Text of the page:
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P.D. Magnus

Scurvy and the ontology of natural kinds

Considering the ontology which best fits a conception according to which natural kinds are the categories fit for enquiry, with scurvy and vitamin C as central examples. Accepted for presentation at the Philosophy of Science Association meeting in Pittsburgh, November 2022.

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Abstract

Philosophers like Boyd, Magnus, and Franklin-Hall understand natural kinds to be the categories which are constraints on enquiry. In order to elaborate the metaphysics appropriate to such an account, I consider the example of scurvy and vitamin C. On a standard retelling, the cause and cure for scurvy was discovered in the 18th-century when citrus was shown to protect sailors. This superficial connection might be understood in terms of shallow metaphysics. However, it was unclear what about citrus was proof against scurvy. So scurvy was still a serious problem until the discovery of vitamin C in the 20th century. The standard essentialist move would identify the natural kind with the chemical structure of the vitamin. This fails because vitamins can comprise different chemical species or vitamers. These failures of shallow and deep metaphysics do not show that vitamins are not natural kinds. Instead, they show the value of middle-range ontology: starting from categories which we identify in the world, elaborating their structure to the extent that we can do so, but not pretending to jump ahead to a complete story about fundamental being.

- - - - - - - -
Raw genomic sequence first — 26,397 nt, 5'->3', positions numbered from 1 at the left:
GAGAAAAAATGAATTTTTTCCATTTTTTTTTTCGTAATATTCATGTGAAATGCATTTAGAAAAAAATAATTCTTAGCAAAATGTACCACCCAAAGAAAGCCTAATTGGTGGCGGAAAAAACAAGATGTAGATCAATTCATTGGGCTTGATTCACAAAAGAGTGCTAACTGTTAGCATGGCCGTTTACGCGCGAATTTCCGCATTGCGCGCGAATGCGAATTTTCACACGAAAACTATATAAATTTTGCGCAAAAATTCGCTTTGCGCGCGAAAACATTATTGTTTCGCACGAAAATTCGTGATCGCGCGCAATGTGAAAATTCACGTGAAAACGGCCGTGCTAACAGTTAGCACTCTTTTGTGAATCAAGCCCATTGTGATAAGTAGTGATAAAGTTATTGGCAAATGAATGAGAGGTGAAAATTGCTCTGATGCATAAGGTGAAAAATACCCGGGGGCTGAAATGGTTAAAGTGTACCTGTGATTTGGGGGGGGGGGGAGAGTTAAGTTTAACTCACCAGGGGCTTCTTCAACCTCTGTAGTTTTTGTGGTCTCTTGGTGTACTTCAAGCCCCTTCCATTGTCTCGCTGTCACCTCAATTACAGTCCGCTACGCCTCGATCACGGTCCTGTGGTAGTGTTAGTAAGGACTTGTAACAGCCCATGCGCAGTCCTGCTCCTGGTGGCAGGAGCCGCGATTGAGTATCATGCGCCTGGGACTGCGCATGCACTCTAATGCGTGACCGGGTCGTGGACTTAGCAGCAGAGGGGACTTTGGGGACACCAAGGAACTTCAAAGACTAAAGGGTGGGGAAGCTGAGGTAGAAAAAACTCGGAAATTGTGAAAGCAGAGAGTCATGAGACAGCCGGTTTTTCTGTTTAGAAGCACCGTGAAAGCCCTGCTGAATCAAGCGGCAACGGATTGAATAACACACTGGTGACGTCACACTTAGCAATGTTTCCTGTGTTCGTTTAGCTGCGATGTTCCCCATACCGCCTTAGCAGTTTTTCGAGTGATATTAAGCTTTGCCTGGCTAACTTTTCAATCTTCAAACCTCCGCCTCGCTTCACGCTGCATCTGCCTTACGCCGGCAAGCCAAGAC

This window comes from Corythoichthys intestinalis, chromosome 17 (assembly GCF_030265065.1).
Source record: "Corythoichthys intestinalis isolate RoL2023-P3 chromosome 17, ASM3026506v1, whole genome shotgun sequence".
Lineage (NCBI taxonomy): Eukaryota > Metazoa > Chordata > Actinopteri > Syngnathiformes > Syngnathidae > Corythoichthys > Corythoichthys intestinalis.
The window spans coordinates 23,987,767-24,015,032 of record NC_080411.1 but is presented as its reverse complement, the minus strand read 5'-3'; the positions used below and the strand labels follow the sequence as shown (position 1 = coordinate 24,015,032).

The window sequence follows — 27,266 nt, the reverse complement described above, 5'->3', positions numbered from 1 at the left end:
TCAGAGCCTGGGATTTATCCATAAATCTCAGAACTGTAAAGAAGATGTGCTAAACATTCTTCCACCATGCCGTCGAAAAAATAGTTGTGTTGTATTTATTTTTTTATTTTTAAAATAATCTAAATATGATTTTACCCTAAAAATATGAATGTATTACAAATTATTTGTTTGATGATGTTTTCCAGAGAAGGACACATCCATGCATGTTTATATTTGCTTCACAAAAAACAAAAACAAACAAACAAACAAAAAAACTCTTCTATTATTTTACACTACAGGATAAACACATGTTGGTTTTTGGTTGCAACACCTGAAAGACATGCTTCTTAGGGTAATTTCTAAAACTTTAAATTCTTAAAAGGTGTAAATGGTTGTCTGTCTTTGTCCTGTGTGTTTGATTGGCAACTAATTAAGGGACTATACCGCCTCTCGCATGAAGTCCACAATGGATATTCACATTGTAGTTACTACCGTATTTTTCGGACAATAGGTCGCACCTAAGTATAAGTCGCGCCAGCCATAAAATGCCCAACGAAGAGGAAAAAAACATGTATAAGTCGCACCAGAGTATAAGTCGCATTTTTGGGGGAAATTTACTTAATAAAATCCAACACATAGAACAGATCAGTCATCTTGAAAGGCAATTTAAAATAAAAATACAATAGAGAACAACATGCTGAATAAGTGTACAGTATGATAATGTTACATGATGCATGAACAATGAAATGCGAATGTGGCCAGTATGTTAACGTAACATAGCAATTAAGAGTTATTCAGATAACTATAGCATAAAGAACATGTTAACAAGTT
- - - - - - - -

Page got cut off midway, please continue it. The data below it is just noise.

The first on-line draft of this paper was posted 17dec2021.

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